How do travel bloggers make money? Well, it’s not by spending hours on Facebook or Instagram just to receive two new followers.

10 successful travel bloggers were asked to give advice to newbies. (Thanks again, everyone!) Their answers will reveal to you how to save time and make money sooner; which activities to focus on and which ones would be a waste of time.

I myself have found that social media is the least helpful activity on the face of the planet. In contrast, I have found that investing money in the right things, such as advertising or training, can go a long way. But let’s see if the travel bloggers I asked agree…

Here’s a list of quick links to highlights on different topics.

  1. Designing
    1. How much time to spend
    2. Design shortcut
  2. Writing
    1. How long posts should be
    2. How to apply SEO to your posts in your niche
    3. Plan out your posts/travels
    4. How to write competitive blog posts
  3. Social media
    1. How to build a social following
    2. Focus on main traffic source
    3. Use Instagram correctly
    4. Tools to use
  4. Niche marketing
    1. Following your passion
    2. Finding your niche
  5. Monetization
    1. When to start
    2. Best methods
      1. Affiliate marketing
      2. Sponsorships
  6. General tips
    1. How to grow a blog following
    2. Prioritizing tasks
    3. Build a supportive community around you
    4. Editing photos

1. “Start with a business model and identify an audience.”

shannon of a little adrift travel blog

Shannon in Kyrgyzstan

Shannon O’Donnell of A Little Adrift

Tinkering with the design is a huge time-waster and a lot of bloggers get mired in this step. We all want a gorgeous blog with everything perfect, but there comes a point (and it happens fast) where you absolutely have diminishing returns on your time. Get something up that looks good enough, has some sharing buttons and a logo, and then start building out your content. Write until you find your voice. Content and marketing are arguably more important at first than having an website that has widgets and tons of features.

Start with a business model and identify an audience. Blogging without an end-goal in mind makes for a meandering journey. This is the approach I took—build an audience and then figure out how to monetize—and it’s not a wrong approach, but it is certainly one that delays your ability to build your income from blogging.

2. “Invest in a pretty theme. It is worth the investment.”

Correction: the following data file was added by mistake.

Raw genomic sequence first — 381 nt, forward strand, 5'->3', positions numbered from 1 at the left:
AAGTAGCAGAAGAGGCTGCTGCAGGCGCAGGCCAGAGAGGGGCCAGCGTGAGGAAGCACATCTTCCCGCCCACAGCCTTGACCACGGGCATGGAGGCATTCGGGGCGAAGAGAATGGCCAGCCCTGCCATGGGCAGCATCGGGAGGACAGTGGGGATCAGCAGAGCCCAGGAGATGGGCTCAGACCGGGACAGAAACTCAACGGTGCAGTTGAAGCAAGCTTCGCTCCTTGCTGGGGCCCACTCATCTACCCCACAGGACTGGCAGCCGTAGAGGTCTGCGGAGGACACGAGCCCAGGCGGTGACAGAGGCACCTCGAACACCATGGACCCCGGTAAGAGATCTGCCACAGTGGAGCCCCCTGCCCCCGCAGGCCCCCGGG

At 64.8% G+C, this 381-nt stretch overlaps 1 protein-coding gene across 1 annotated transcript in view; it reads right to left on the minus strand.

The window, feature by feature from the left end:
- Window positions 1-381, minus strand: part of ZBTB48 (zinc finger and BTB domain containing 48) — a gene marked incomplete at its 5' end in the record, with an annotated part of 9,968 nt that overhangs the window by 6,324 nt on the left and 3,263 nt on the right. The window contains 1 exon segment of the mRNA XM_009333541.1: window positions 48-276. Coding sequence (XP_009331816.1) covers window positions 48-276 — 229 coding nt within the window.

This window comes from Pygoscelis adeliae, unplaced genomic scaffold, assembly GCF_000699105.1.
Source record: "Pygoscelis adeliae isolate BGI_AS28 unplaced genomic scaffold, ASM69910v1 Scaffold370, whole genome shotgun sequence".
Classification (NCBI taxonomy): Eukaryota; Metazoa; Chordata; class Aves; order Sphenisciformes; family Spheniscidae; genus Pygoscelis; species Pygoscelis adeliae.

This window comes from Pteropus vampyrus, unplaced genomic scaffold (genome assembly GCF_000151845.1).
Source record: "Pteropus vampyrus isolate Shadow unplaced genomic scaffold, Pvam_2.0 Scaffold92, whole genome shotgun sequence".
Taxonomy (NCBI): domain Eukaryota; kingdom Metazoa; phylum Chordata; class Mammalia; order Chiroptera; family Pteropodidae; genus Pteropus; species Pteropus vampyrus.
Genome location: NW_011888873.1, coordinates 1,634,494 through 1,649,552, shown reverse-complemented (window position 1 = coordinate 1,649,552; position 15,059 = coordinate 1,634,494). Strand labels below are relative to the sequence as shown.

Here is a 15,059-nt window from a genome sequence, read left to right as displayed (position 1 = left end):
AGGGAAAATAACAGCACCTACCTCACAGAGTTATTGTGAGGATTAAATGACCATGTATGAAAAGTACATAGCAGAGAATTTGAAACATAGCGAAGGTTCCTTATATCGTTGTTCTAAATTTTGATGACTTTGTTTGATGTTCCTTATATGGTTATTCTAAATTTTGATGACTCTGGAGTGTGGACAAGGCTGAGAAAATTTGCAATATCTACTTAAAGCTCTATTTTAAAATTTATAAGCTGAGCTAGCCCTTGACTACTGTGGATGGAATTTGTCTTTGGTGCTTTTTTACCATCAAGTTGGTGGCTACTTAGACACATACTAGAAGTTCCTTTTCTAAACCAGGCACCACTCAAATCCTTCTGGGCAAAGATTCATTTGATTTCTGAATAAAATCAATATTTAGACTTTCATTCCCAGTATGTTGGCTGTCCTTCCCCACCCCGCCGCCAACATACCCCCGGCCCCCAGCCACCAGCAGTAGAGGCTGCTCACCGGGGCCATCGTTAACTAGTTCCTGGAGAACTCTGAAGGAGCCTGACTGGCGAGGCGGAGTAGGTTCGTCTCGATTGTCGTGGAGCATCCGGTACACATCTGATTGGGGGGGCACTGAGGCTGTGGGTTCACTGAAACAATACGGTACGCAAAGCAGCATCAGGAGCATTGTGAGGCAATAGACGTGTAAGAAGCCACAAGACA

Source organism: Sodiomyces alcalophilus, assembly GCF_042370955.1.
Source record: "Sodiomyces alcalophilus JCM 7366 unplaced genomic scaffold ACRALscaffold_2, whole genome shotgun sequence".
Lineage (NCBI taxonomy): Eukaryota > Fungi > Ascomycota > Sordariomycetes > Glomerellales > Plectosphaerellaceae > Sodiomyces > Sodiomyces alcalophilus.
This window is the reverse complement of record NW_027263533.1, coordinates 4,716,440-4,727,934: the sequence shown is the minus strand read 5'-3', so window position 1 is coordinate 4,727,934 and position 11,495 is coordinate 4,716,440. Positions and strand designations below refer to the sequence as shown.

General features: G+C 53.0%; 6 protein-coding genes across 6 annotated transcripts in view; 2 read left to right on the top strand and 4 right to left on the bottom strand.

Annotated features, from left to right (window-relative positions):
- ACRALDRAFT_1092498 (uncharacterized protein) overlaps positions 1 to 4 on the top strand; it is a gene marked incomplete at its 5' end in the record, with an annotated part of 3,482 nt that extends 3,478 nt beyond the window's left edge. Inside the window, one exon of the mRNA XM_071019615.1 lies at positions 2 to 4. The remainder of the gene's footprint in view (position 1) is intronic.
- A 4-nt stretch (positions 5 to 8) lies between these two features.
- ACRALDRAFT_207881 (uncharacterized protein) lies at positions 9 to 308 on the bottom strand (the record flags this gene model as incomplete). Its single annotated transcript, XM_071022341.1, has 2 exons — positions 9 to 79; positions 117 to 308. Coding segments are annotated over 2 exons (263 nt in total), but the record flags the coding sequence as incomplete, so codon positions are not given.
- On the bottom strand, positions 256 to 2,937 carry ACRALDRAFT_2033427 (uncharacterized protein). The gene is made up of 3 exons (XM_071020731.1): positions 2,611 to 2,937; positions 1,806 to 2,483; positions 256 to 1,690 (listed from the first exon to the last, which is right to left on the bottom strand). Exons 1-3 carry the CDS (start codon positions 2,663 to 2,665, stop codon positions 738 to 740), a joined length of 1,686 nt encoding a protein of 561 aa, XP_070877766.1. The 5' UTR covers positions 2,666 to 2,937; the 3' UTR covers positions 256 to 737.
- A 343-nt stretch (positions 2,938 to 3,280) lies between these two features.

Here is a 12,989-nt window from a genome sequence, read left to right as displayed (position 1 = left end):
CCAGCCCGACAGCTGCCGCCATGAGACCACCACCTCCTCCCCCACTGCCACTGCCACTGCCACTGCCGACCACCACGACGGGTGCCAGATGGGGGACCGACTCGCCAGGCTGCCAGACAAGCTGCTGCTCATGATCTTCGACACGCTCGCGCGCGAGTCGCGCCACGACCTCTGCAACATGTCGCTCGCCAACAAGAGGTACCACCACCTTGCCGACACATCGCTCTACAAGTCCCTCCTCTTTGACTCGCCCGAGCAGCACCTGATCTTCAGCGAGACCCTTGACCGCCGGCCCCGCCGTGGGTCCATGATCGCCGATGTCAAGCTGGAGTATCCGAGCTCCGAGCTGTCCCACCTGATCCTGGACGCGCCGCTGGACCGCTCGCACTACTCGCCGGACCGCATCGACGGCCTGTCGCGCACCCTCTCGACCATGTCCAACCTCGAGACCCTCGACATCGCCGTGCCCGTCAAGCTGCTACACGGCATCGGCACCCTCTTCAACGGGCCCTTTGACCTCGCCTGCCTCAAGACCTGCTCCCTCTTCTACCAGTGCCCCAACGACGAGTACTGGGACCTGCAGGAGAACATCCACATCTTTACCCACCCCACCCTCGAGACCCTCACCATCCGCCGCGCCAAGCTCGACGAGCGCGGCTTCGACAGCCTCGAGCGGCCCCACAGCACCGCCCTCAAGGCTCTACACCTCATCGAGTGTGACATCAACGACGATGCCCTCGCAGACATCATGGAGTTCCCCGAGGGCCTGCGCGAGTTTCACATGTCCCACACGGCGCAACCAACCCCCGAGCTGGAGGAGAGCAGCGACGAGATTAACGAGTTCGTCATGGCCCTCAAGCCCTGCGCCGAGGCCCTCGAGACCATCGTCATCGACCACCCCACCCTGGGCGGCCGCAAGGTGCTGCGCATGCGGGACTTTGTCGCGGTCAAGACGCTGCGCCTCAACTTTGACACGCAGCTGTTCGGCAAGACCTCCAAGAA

noni bondi to basic travel blog


Noni of Bondi To Basic

I think my biggest time waster was worrying about stats and followers. When you first start out as a blogger, you can get pretty de-motivated by the lack of page views. But, you need to build up a portfolio with good quality content (Extensive blog posts which are well researched, preferably 1000+ words) before you can start promoting the heck out of it. So, in the first couple of months, the views will not be amazing. You have to make sure that you don’t get de-motivated by that and continue to do your thing.

Also, please don’t compare yourself to those success stories you see everywhere on Pinterest. Often these bloggers were either super lucky (eg. went viral or got picked up by a company or other large blogger) or it is nonsense and they didn’t get those views; [it’s] fake news/clickbait.

You do your thing and you will find your audience soon enough. Give your blog time to grow and get a loyal following. I don’t think you should constantly think about making money, but more about how you can grow your following and build up a trusting relationship.

If you have this, then you can do sponsored posts or sell items on your blog. In my opinion, these products should fit with your brand and you need to like/use them in real life.

The best way to grow your followers is by blogging consistently, using Tailwind and Pinterest and having a well-designed blog. (Invest in a pretty theme, it is worth the investment.)

3. “Stop concentrating on social media.”

rebecca of almost ginger travel blog


Rebecca Sharp of Almost Ginger

Honestly,  all the blog posts I wrote…weren’t optimised for search or were nothing to do with what people were searching for. You can see in my archives I have about 24 posts called ‘In-Flight Movies to… New Zealand!’ for example, and every month would feature a different country and I would list films I liked from each country. Good topic for my niche in theory but the execution was awful. It was a terrible title because how could people find it? I have lots of posts like that which, in hindsight, were pointless to write because nobody reads them. 24 posts out of 300 total posts on my site is quite a lot, and there are so many others.

If you want to make money purely from your blog and not through social media channels, as I do, then stop concentrating on social media (keep it ticking over but don’t pour your energy into it)…Focus on writing helpful, useful, searchable, SEO-friendly blog posts that cement you as an expert in your chosen niche. Ultimately, this is what will bring people to your site, get your pageviews up, establish your authority, and make you a passive income through ads and affiliate links. For example, the top ten blog posts on my site are all filming location posts because they are useful, aren’t over-saturated on the internet, are optimised for search, and I have cemented my authority in filming locations because I constantly write about them.